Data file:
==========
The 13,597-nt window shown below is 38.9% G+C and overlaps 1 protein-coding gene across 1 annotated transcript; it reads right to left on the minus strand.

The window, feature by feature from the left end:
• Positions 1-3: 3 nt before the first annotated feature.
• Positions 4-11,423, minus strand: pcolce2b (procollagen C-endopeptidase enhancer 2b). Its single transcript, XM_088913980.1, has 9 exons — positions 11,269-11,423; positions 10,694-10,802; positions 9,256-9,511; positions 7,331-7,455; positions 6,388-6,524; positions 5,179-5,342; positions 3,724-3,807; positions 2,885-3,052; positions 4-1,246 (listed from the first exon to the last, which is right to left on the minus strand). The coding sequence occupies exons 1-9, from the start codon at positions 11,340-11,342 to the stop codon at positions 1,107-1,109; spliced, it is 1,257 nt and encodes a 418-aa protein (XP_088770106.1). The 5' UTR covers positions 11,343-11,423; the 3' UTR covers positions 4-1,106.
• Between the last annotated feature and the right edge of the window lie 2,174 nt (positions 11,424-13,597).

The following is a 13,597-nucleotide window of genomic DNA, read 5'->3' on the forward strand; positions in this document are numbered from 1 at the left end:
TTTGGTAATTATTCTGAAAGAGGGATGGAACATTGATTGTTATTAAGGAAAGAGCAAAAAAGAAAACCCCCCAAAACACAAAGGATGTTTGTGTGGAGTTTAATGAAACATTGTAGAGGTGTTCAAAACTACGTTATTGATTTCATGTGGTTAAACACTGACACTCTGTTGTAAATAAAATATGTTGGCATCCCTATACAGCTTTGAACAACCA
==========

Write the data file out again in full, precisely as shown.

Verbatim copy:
The 13,597-nt window shown below is 38.9% G+C and overlaps 1 protein-coding gene across 1 annotated transcript; it reads right to left on the minus strand.

The window, feature by feature from the left end:
• Positions 1-3: 3 nt before the first annotated feature.
• Positions 4-11,423, minus strand: pcolce2b (procollagen C-endopeptidase enhancer 2b). Its single transcript, XM_088913980.1, has 9 exons — positions 11,269-11,423; positions 10,694-10,802; positions 9,256-9,511; positions 7,331-7,455; positions 6,388-6,524; positions 5,179-5,342; positions 3,724-3,807; positions 2,885-3,052; positions 4-1,246 (listed from the first exon to the last, which is right to left on the minus strand). The coding sequence occupies exons 1-9, from the start codon at positions 11,340-11,342 to the stop codon at positions 1,107-1,109; spliced, it is 1,257 nt and encodes a 418-aa protein (XP_088770106.1). The 5' UTR covers positions 11,343-11,423; the 3' UTR covers positions 4-1,106.
• Between the last annotated feature and the right edge of the window lie 2,174 nt (positions 11,424-13,597).

The following is a 13,597-nucleotide window of genomic DNA, read 5'->3' on the forward strand; positions in this document are numbered from 1 at the left end:
TTTGGTAATTATTCTGAAAGAGGGATGGAACATTGATTGTTATTAAGGAAAGAGCAAAAAAGAAAACCCCCCAAAACACAAAGGATGTTTGTGTGGAGTTTAATGAAACATTGTAGAGGTGTTCAAAACTACGTTATTGATTTCATGTGGTTAAACACTGACACTCTGTTGTAAATAAAATATGTTGGCATCCCTATACAGCTTTGAACAACCA